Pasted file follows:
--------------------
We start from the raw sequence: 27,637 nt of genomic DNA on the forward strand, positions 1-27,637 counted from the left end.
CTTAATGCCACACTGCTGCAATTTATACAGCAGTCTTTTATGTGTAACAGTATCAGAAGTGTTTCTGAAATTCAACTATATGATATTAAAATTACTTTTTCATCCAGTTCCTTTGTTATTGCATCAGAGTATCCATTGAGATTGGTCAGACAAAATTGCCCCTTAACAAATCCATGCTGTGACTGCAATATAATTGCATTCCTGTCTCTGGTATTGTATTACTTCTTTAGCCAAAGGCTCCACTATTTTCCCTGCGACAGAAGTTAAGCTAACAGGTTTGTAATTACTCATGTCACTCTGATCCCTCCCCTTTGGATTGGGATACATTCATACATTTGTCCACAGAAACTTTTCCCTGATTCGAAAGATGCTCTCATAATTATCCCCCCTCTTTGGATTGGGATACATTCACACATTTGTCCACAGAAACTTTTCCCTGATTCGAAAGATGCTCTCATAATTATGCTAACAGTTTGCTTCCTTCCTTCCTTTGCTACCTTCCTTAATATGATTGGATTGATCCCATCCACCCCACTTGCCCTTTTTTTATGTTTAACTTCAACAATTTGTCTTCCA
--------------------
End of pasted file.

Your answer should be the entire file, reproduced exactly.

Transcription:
We start from the raw sequence: 27,637 nt of genomic DNA on the forward strand, positions 1-27,637 counted from the left end.
CTTAATGCCACACTGCTGCAATTTATACAGCAGTCTTTTATGTGTAACAGTATCAGAAGTGTTTCTGAAATTCAACTATATGATATTAAAATTACTTTTTCATCCAGTTCCTTTGTTATTGCATCAGAGTATCCATTGAGATTGGTCAGACAAAATTGCCCCTTAACAAATCCATGCTGTGACTGCAATATAATTGCATTCCTGTCTCTGGTATTGTATTACTTCTTTAGCCAAAGGCTCCACTATTTTCCCTGCGACAGAAGTTAAGCTAACAGGTTTGTAATTACTCATGTCACTCTGATCCCTCCCCTTTGGATTGGGATACATTCATACATTTGTCCACAGAAACTTTTCCCTGATTCGAAAGATGCTCTCATAATTATCCCCCCTCTTTGGATTGGGATACATTCACACATTTGTCCACAGAAACTTTTCCCTGATTCGAAAGATGCTCTCATAATTATGCTAACAGTTTGCTTCCTTCCTTCCTTTGCTACCTTCCTTAATATGATTGGATTGATCCCATCCACCCCACTTGCCCTTTTTTTATGTTTAACTTCAACAATTTGTCTTCCA